Does Big Mean Bad? The Economic Power of Corporations
Market Competition Is More Powerful than Big Corporations Are
FEBRUARY 01, 1996 by DON MATHEWS
Filed Under : Competition
Professor Mathews teaches economics at Brunswick College, Brunswick, Georgia.
Fortune magazine annually presents its “Fortune 500” list of the 500 largest corporations. To some people, the Fortune 500 is a twisted tribute to the most greedy and baneful institution that capitalism offers: the big corporation. Critics of capitalism and big corporations often assert that such companies have excessive economic power and use that power to exploit consumers and workers.
Of course, not everyone thinks big corporations pose an economic menace, but it is striking—at least to me—how many people think large firms exploit consumers and workers to one degree or another.
My wife and I once went to a dinner party at which the host and hostess, both nice people, spent half the evening talking about awful big corporations. The funny thing was that the food they prepared, the appliances they used to make the food, the plates on which they served the food, and the furniture on which we sat to eat the food were all produced by big corporations. I don’t think it’s fitting to fuss at folks when I’m a guest in their home, so I didn’t point out these facts. Later, with my belly full and dignity intact, I drove home with my wife in our car that was built by, yes, a big corporation.
Do big corporations exploit consumers? I reckon that “exploit” in this context means producing inferior goods and selling them at prices that yield enormous profits. Do big corporations produce poor products? Compare the quality and variety of goods and services available today with those on sale five, ten, or 20 years ago. Which would you prefer? The answer doesn’t demand much thought. Of course, entrepreneurs are responsible for a great deal of innovation, but it takes only a casual shopping trip to see that big corporations have also brought a lot of new and better products to the market.
Do companies charge prices that yield enormous profits? Before we look at the empirical data, we should note that it really does not make sense to use, as do many business critics, profit or profit margin as measures of the extent that corporations “exploit consumers.” Exchange is voluntary in a free market. If a consumer pays a price for a good, and a corporation is not shielded by laws that restrict competition and does not misrepresent its product, then there is no reason to conclude that the corporation is exploiting the consumer simply because it earns a profit on the exchange. (If profit is a measure of exploitation, are corporations that lose money being exploited by consumers?)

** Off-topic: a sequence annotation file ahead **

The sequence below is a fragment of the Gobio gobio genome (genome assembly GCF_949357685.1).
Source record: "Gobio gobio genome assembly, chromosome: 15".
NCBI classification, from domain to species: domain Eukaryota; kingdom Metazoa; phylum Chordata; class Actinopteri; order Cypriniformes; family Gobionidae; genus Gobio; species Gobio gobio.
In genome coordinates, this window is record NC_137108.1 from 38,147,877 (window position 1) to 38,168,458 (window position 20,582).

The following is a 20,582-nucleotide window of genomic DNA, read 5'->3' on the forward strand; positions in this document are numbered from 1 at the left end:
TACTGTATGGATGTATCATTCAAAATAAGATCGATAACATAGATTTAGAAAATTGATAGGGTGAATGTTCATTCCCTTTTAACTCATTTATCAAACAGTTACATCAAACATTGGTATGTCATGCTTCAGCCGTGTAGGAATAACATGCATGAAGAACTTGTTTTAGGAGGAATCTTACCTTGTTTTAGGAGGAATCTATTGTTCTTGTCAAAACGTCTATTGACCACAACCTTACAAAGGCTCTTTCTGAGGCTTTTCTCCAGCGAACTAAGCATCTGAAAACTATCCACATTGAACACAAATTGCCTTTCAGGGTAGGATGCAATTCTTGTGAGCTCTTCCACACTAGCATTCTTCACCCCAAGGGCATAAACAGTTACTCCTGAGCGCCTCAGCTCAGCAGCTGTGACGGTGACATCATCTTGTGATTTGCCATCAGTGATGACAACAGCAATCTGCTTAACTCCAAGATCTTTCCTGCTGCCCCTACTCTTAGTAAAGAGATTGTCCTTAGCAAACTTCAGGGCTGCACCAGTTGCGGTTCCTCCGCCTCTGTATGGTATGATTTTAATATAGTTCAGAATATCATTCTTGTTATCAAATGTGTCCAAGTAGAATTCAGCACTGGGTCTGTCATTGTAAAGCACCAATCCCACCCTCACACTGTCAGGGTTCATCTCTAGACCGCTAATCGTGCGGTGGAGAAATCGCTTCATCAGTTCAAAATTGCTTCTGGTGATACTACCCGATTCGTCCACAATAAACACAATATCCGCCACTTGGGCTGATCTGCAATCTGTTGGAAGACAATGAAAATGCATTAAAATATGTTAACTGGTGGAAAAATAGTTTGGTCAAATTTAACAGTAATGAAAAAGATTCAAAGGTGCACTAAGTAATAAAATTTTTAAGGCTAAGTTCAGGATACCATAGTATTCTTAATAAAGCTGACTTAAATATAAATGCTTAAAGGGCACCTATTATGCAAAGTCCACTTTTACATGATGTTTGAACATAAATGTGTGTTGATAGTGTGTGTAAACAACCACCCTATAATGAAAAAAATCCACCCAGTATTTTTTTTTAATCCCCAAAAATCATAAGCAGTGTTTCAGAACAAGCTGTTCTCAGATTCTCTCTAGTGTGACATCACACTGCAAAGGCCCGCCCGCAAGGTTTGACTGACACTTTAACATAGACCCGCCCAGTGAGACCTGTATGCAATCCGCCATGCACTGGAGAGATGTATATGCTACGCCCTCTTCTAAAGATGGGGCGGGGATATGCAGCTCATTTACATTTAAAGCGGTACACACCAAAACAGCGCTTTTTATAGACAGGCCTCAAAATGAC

But assume that charging prices that yield enormous profits constitutes consumer exploitation. The Fortune 500 informs us that the firm with the most profit in 1994 was Ford, with $5.3 billion in profits. That’s a lot of money, but it came from revenues of $128.4 billion. Ford’s profit amounted to only 4.1 percent of its revenues. General Motors, the largest corporation in 1994, earned $4.9 billion in profits—3.2 cents of each dollar of revenue. How about those big oil companies? Out of every dollar received by Exxon, the largest oil producer, 5 cents went to profit. Mobil, the next in size, kept only 1.7 cents out of each dollar of revenue as profit.
For the Fortune 500 companies in 1994, the median profit as a percentage of sales revenue was 4.6. The other 95.4 percent covered costs: wages and salaries of workers, costs of other inputs, and taxes. The year 1994 was no anomaly. Over the last ten years, median profit as a percentage of revenue for the largest 500 companies has ranged from 2.4 in 1992 to 5.5 in 1988. Those numbers just don’t seem to add up to corporate exploitation of consumers.
What About Workers?
Do firms exploit workers? Exploit here traditionally means that owners of capital—stockholders—employ workers to produce goods but expropriate much of the income generated when the goods are sold, leaving little income for workers. Does the bulk of corporate income available for distribution go to owners of capital? In 1992, after-tax profits of all U.S. corporations totaled $249.1 billion. In the same year the compensation of employees of U.S. corporations was $2,337.4 billion. Workers received 90.4 percent of the total corporate income available for distribution. The 1992 income shares are not extraordinary: workers received at least 90 percent of the corporate income available for distribution in every year between 1985 and 1992. In short, the bulk of corporate income goes to workers, not owners.
The notion that corporations exploit consumers and workers is part of the larger charge that big companies have excessive economic power. Do they? What would properly be considered “excessive”? True, in 1994 the largest 500 corporations had $9.6 trillion in assets, $4.3 trillion in revenues, and $215 billion in profits, figures that are significant by any measure. But to conclude that economic power is therefore concentrated in big corporations is mistaken. Why? Because individual firms act in their own interest, not the interests of big corporations as a group. Companies have disparate interests, and they compete with each other. Consider the top three companies in the Fortune 500: GM, Ford, and Exxon. GM wants what is best for GM, not what is best for the Fortune 500. It would be best for GM if oil and gas prices were very low; GM’s production costs would be less and its cars would be more attractive to consumers. But low oil and gas prices would not be in Exxon’s interest. Exxon would prefer high oil and gas prices. GM and Exxon have conflicting interests, and what is good for one is not necessarily good for the other.